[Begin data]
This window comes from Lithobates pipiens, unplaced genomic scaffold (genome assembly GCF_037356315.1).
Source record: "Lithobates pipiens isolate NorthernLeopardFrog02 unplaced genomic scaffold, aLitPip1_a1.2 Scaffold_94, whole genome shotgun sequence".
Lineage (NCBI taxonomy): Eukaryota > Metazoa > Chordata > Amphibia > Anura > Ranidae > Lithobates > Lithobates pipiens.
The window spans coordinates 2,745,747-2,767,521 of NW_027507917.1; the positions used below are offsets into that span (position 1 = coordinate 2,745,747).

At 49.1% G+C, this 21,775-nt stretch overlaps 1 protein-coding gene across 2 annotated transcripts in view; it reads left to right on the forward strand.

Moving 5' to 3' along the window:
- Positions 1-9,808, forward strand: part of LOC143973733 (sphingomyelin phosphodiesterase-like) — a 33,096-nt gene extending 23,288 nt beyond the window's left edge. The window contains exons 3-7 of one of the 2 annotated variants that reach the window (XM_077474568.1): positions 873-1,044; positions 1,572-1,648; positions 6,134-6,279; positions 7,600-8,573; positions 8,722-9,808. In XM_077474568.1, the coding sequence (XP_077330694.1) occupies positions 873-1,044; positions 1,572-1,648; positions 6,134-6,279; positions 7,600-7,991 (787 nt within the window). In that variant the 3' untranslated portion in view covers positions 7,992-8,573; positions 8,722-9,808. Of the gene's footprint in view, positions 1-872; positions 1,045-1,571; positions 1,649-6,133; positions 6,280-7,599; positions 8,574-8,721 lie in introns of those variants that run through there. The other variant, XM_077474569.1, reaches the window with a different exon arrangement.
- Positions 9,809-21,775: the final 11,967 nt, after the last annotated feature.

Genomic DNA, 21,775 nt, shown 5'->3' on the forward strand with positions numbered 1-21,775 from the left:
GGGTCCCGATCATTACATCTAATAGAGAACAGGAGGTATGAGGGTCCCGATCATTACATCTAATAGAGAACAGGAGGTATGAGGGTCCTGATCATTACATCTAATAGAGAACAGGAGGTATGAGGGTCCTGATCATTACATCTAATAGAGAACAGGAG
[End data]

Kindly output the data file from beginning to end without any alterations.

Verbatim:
This window comes from Lithobates pipiens, unplaced genomic scaffold (genome assembly GCF_037356315.1).
Source record: "Lithobates pipiens isolate NorthernLeopardFrog02 unplaced genomic scaffold, aLitPip1_a1.2 Scaffold_94, whole genome shotgun sequence".
Lineage (NCBI taxonomy): Eukaryota > Metazoa > Chordata > Amphibia > Anura > Ranidae > Lithobates > Lithobates pipiens.
The window spans coordinates 2,745,747-2,767,521 of NW_027507917.1; the positions used below are offsets into that span (position 1 = coordinate 2,745,747).

At 49.1% G+C, this 21,775-nt stretch overlaps 1 protein-coding gene across 2 annotated transcripts in view; it reads left to right on the forward strand.

Moving 5' to 3' along the window:
- Positions 1-9,808, forward strand: part of LOC143973733 (sphingomyelin phosphodiesterase-like) — a 33,096-nt gene extending 23,288 nt beyond the window's left edge. The window contains exons 3-7 of one of the 2 annotated variants that reach the window (XM_077474568.1): positions 873-1,044; positions 1,572-1,648; positions 6,134-6,279; positions 7,600-8,573; positions 8,722-9,808. In XM_077474568.1, the coding sequence (XP_077330694.1) occupies positions 873-1,044; positions 1,572-1,648; positions 6,134-6,279; positions 7,600-7,991 (787 nt within the window). In that variant the 3' untranslated portion in view covers positions 7,992-8,573; positions 8,722-9,808. Of the gene's footprint in view, positions 1-872; positions 1,045-1,571; positions 1,649-6,133; positions 6,280-7,599; positions 8,574-8,721 lie in introns of those variants that run through there. The other variant, XM_077474569.1, reaches the window with a different exon arrangement.
- Positions 9,809-21,775: the final 11,967 nt, after the last annotated feature.

Genomic DNA, 21,775 nt, shown 5'->3' on the forward strand with positions numbered 1-21,775 from the left:
GGGTCCCGATCATTACATCTAATAGAGAACAGGAGGTATGAGGGTCCCGATCATTACATCTAATAGAGAACAGGAGGTATGAGGGTCCTGATCATTACATCTAATAGAGAACAGGAGGTATGAGGGTCCTGATCATTACATCTAATAGAGAACAGGAG